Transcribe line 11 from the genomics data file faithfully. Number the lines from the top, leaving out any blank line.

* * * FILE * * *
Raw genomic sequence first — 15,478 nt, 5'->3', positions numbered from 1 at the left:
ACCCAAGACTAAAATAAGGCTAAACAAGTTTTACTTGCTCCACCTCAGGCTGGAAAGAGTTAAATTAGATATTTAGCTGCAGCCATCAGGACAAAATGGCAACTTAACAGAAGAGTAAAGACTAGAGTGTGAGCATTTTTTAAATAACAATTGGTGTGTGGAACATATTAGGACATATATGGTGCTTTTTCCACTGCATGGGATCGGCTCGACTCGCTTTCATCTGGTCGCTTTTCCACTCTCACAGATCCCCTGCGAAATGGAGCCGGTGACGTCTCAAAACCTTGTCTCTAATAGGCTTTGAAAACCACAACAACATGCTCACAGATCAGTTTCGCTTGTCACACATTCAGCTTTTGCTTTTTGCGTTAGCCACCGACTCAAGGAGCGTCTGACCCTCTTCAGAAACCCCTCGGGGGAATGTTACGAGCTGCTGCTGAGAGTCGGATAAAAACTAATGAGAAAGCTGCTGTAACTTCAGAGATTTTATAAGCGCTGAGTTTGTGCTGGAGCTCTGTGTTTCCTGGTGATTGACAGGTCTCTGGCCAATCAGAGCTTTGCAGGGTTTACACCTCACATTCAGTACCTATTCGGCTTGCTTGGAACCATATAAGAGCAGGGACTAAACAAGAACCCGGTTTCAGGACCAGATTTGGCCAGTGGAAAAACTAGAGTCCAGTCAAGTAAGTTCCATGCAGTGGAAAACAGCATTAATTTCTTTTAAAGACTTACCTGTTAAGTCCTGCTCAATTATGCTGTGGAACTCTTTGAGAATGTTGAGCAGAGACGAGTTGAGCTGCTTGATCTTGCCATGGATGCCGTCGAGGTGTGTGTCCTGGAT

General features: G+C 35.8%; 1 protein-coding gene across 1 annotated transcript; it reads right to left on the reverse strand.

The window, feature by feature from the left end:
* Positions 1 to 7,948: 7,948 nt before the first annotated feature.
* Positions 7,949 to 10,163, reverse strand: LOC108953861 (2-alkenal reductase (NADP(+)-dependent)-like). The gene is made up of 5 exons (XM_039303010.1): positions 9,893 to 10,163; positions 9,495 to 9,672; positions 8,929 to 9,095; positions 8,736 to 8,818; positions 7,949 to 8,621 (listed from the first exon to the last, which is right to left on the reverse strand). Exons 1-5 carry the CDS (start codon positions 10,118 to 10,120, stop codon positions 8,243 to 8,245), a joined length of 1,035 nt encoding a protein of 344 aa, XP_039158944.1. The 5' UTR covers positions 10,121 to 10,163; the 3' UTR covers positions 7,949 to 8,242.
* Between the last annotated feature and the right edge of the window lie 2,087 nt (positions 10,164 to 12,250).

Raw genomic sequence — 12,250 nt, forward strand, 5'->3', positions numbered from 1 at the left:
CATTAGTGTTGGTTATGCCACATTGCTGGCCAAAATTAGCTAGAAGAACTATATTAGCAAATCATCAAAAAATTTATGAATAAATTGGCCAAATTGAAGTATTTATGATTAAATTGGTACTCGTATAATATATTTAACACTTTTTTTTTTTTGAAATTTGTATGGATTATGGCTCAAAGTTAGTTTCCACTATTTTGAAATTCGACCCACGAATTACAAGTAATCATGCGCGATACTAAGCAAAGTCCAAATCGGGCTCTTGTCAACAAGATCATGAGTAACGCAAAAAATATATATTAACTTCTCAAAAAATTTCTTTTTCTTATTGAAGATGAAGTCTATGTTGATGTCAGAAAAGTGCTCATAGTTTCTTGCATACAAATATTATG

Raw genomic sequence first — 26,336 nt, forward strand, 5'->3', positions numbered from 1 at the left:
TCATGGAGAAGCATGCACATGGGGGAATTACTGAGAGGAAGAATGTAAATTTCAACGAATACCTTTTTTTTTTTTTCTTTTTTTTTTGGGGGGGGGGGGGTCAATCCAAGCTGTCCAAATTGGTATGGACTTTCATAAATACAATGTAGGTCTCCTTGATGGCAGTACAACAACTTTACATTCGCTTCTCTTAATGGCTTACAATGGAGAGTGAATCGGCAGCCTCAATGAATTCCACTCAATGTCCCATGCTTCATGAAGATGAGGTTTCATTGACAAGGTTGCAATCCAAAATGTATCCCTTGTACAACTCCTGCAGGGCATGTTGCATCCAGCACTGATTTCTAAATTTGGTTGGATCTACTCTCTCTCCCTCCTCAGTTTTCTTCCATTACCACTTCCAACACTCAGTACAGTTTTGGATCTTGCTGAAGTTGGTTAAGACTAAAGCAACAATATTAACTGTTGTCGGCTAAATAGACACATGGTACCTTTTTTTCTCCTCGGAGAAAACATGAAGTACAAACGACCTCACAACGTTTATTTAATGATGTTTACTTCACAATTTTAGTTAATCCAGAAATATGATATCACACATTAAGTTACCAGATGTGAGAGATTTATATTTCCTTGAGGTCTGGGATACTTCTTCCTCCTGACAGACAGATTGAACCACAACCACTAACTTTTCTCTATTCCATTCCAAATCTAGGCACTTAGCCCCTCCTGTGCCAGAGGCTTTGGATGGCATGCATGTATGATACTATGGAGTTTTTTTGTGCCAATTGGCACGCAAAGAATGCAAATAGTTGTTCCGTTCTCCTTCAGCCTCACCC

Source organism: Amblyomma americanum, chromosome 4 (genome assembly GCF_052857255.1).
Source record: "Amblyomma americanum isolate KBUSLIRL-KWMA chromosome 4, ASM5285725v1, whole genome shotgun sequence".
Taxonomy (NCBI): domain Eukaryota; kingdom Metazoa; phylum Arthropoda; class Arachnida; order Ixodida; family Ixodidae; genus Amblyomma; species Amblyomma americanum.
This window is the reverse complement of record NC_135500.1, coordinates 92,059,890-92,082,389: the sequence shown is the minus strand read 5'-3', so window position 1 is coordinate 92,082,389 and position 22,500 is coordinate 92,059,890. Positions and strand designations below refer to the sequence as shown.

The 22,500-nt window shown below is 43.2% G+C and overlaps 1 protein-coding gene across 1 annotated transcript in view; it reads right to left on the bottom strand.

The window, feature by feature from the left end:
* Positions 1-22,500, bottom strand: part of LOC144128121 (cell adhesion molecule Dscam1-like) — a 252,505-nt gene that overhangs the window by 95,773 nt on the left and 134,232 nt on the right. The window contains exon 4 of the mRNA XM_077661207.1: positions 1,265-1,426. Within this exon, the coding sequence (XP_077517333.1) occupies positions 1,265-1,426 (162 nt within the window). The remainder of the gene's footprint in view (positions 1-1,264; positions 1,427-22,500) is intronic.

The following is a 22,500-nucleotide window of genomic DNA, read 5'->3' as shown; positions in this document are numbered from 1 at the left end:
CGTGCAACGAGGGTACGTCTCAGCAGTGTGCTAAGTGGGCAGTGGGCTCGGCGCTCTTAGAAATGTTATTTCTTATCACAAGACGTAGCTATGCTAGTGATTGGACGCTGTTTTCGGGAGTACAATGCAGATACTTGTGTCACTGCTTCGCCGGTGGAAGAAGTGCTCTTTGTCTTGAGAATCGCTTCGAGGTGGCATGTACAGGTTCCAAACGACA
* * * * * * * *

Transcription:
TCATGGAGAAGCATGCACATGGGGGAATTACTGAGAGGAAGAATGTAAATTTCAACGAATACCTTTTTTTTTTTTTCTTTTTTTTTTGGGGGGGGGGGGGTCAATCCAAGCTGTCCAAATTGGTATGGACTTTCATAAATACAATGTAGGTCTCCTTGATGGCAGTACAACAACTTTACATTCGCTTCTCTTAATGGCTTACAATGGAGAGTGAATCGGCAGCCTCAATGAATTCCACTCAATGTCCCATGCTTCATGAAGATGAGGTTTCATTGACAAGGTTGCAATCCAAAATGTATCCCTTGTACAACTCCTGCAGGGCATGTTGCATCCAGCACTGATTTCTAAATTTGGTTGGATCTACTCTCTCTCCCTCCTCAGTTTTCTTCCATTACCACTTCCAACACTCAGTACAGTTTTGGATCTTGCTGAAGTTGGTTAAGACTAAAGCAACAATATTAACTGTTGTCGGCTAAATAGACACATGGTACCTTTTTTTCTCCTCGGAGAAAACATGAAGTACAAACGACCTCACAACGTTTATTTAATGATGTTTACTTCACAATTTTAGTTAATCCAGAAATATGATATCACACATTAAGTTACCAGATGTGAGAGATTTATATTTCCTTGAGGTCTGGGATACTTCTTCCTCCTGACAGACAGATTGAACCACAACCACTAACTTTTCTCTATTCCATTCCAAATCTAGGCACTTAGCCCCTCCTGTGCCAGAGGCTTTGGATGGCATGCATGTATGATACTATGGAGTTTTTTTGTGCCAATTGGCACGCAAAGAATGCAAATAGTTGTTCCGTTCTCCTTCAGCCTCACCC